Monday, September 26, 2011

Symbols of Life

Although I did not know that my Dad was dying when I walked into the theatre on Thursday night, there was a Raven sitting alone on top of the theatre crowing at John and me as we entered. I am a student of theatrical traditions and love the legends associated with all aspects of the theatre. I said, "Isn't that a bad omen? A raven sitting on the theatre opening night?" In John's manner he said, "Right?" which is both a question and an affirmative in context. We both snickered and as we opened the door I said, "Quote the Raven Nevermore." It might have been the last time I thought of that bird but it was not to be.
Ten minutes before the show I got the call from my sister and Dad died while we were on the phone together.
I called John into the dressing room and said, "Let's go out back for a minute." We went outside the theatre which is empty except for loading docks. There is a tree line just on the other side of this alley way that I am told obscures a beautiful view of the Erie Canal. It is the perfect urban setting where nature tries its best to encroach on asphalt. As John and I are discussing the death of my father, and how we will handle it during and after the show, a raven landed on the telephone pole above us. I am not a raven expert, but it appeared to be the same lonely raven that had greeted us when we walked into the theatre. There were no other ravens or birds of any kind that could be seen or heard at that moment. A rational person would have assumed it was the same bird hanging around. He crowed and crowed very loudly as if not to go unseen. And it seemed to me that the raven was crowing directly at us again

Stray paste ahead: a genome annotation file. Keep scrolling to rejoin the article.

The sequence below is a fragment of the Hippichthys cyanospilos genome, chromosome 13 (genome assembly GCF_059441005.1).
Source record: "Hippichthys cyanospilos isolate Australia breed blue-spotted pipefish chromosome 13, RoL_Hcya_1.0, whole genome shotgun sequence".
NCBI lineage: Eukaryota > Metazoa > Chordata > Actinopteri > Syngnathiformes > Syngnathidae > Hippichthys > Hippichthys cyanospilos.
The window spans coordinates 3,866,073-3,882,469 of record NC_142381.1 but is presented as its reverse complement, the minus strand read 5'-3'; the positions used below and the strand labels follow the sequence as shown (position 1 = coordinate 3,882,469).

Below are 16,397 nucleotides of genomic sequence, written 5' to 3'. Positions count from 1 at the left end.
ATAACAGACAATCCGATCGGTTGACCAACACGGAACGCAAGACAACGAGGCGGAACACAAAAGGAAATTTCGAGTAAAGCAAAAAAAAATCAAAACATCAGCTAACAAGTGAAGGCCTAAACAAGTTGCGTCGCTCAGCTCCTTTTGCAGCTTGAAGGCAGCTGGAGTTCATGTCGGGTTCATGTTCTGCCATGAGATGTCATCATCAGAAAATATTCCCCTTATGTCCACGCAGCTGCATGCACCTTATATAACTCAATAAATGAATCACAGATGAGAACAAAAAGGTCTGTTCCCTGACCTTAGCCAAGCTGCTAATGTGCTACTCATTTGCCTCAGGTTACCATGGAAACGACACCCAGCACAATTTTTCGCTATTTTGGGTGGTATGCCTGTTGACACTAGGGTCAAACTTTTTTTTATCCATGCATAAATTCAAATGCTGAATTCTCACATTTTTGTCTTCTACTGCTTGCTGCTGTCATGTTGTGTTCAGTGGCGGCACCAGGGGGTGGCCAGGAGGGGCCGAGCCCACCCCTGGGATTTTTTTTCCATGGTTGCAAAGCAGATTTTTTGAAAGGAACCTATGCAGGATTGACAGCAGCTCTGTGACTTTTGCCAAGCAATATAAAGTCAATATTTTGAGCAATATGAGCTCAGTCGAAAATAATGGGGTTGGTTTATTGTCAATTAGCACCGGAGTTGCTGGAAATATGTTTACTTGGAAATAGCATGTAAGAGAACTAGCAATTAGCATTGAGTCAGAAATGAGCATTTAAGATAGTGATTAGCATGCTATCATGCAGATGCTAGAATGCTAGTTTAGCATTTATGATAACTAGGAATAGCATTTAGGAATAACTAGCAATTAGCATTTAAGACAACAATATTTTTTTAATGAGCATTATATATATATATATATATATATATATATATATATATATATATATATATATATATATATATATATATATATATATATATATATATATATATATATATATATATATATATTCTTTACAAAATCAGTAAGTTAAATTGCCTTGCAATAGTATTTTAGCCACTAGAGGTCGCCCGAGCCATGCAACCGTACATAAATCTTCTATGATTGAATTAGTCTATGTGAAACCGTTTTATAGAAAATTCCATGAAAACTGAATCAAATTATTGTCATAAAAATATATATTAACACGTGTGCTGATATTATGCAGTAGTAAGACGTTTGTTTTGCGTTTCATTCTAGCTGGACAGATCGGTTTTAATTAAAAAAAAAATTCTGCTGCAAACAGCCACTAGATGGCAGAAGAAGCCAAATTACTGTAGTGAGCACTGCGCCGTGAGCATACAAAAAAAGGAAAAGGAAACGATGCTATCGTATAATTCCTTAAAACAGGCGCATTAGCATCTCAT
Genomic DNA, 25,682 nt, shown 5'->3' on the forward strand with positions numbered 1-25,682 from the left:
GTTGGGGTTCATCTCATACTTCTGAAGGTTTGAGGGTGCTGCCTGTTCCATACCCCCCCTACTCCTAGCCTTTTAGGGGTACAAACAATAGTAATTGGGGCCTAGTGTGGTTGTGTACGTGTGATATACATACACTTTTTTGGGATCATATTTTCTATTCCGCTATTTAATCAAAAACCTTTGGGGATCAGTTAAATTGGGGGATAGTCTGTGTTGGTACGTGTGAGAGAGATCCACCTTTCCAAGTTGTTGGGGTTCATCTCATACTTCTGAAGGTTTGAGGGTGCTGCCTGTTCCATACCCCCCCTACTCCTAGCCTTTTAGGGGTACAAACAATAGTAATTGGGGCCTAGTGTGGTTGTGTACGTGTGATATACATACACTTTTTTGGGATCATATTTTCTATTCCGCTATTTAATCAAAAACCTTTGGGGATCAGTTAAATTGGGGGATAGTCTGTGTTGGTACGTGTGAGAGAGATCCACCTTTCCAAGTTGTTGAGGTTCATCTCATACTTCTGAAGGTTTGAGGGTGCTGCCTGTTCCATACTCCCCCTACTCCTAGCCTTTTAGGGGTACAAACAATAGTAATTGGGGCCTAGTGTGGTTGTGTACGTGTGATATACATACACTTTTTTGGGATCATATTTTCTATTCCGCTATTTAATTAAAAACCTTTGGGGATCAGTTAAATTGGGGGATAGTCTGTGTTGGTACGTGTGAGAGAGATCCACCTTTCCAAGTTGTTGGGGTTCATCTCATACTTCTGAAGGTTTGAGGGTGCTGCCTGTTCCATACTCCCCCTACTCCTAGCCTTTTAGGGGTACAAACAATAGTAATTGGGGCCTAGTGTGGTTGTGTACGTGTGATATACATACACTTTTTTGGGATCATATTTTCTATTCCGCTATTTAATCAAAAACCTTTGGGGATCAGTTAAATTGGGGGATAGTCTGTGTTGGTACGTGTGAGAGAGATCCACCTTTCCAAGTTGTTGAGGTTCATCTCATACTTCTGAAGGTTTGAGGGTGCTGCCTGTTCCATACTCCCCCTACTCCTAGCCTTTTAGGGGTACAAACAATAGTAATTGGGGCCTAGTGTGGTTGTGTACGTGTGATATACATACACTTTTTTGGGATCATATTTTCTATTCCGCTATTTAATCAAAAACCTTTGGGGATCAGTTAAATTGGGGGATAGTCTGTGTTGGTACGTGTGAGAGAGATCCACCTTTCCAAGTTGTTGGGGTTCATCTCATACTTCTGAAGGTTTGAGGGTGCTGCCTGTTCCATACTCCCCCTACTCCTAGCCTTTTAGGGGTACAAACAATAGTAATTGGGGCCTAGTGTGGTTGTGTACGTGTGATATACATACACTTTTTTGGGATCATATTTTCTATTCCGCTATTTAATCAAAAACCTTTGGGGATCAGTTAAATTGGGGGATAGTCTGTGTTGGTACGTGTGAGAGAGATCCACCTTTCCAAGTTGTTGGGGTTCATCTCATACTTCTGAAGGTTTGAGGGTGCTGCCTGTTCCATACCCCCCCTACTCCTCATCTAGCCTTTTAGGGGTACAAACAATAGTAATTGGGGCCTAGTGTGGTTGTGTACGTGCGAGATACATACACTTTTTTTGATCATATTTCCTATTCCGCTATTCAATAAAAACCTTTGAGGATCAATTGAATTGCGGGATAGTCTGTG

I thought of my Dad. He had been robbed of his speech for a decade from a stroke but never stopped trying to communicate with all of us. He had a few phrases that came out clear, but always with a struggle. He would sometimes get frustrated by not being able to say what he wanted to say and "I... don't... know" would end his attempt. Dad was gone now, his struggle over, and here was this bird free and very vocal announcing its presence in a way that could not be ignored.
I stopped and looked at the raven and said to John, "That's Dad, he can finally talk again." It came out of my mouth before I even knew what I was saying. The raven stayed perched on the top of the pole alternately being loud and silent as John and I came to some decisions.
It was time to go back and do the show. There was no thought of canceling it, Dad would not have wanted that. He loved to see me perform. As we walked back into the theatre the raven gave one last call, took flight and soared over the Erie canal thicket.
I have a friend who says to a carpenter everything looks like a nail. To a person in mourning everything looks like a symbol of hope. The truth is really not as important as the feelings it generates. For me it was a contact from a consciousness that I do not understand. I did not need a bird to tell me that my Dad was finally free, nor do I think that Dad needed a bird to tell me he was okay. But whatever it meant it was a direct call to my heart and it touched me deeply. I may not see the bird again and it may not speak to me with the same symbolism if I do. It was for me, however, one more moment to remember sharing the company of my Dad.
As you are, Dad,


Tiffany Cox said...

I get messages from animals sometimes -- for all sorts of things. Ravens are very intelligent beings and can, indeed, be taught human speech. Also, they are corvids (like crows), which hold "funerals" for their dead. So I wouldn't be surprised at all if this one brought you a message from your father. Of course, you may not need messages from ravens, but they are nice to get anyway. :)

mitzi mcevoy said...

jay and sandi,
your loss is shared by those who have known noel. and the gifts of friendship, joy, humanity that noel shared with those who knew him will cause noel to live on through us always!
jack and i love you both forever and a day.
mitzi and jack